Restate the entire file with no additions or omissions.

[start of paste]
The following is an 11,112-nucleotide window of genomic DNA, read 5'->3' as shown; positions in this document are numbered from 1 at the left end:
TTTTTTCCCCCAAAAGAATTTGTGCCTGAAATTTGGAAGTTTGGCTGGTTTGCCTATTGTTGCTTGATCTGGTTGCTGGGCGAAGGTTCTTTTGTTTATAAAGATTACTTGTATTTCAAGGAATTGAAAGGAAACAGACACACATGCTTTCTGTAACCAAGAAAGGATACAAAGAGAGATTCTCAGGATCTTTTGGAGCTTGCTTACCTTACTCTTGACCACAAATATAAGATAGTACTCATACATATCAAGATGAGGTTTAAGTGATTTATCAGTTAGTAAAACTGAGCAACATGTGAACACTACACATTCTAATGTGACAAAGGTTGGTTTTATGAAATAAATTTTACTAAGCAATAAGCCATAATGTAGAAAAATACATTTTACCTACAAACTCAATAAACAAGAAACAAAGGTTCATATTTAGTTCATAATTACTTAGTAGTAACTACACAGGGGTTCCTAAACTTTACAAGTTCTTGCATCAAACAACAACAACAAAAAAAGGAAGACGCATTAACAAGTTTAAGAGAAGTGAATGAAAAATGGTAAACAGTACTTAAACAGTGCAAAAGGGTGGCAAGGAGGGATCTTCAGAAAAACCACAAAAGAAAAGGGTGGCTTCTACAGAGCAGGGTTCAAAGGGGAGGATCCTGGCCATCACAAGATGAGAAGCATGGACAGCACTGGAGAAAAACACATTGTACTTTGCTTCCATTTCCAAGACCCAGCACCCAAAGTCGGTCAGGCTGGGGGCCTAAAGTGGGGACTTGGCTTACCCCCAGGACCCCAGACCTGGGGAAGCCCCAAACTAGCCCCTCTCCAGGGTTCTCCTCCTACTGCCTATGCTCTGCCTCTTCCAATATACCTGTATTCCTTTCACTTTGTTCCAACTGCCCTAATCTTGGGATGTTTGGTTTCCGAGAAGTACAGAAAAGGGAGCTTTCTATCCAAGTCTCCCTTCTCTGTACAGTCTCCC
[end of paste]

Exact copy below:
The following is an 11,112-nucleotide window of genomic DNA, read 5'->3' as shown; positions in this document are numbered from 1 at the left end:
TTTTTTCCCCCAAAAGAATTTGTGCCTGAAATTTGGAAGTTTGGCTGGTTTGCCTATTGTTGCTTGATCTGGTTGCTGGGCGAAGGTTCTTTTGTTTATAAAGATTACTTGTATTTCAAGGAATTGAAAGGAAACAGACACACATGCTTTCTGTAACCAAGAAAGGATACAAAGAGAGATTCTCAGGATCTTTTGGAGCTTGCTTACCTTACTCTTGACCACAAATATAAGATAGTACTCATACATATCAAGATGAGGTTTAAGTGATTTATCAGTTAGTAAAACTGAGCAACATGTGAACACTACACATTCTAATGTGACAAAGGTTGGTTTTATGAAATAAATTTTACTAAGCAATAAGCCATAATGTAGAAAAATACATTTTACCTACAAACTCAATAAACAAGAAACAAAGGTTCATATTTAGTTCATAATTACTTAGTAGTAACTACACAGGGGTTCCTAAACTTTACAAGTTCTTGCATCAAACAACAACAACAAAAAAAGGAAGACGCATTAACAAGTTTAAGAGAAGTGAATGAAAAATGGTAAACAGTACTTAAACAGTGCAAAAGGGTGGCAAGGAGGGATCTTCAGAAAAACCACAAAAGAAAAGGGTGGCTTCTACAGAGCAGGGTTCAAAGGGGAGGATCCTGGCCATCACAAGATGAGAAGCATGGACAGCACTGGAGAAAAACACATTGTACTTTGCTTCCATTTCCAAGACCCAGCACCCAAAGTCGGTCAGGCTGGGGGCCTAAAGTGGGGACTTGGCTTACCCCCAGGACCCCAGACCTGGGGAAGCCCCAAACTAGCCCCTCTCCAGGGTTCTCCTCCTACTGCCTATGCTCTGCCTCTTCCAATATACCTGTATTCCTTTCACTTTGTTCCAACTGCCCTAATCTTGGGATGTTTGGTTTCCGAGAAGTACAGAAAAGGGAGCTTTCTATCCAAGTCTCCCTTCTCTGTACAGTCTCCC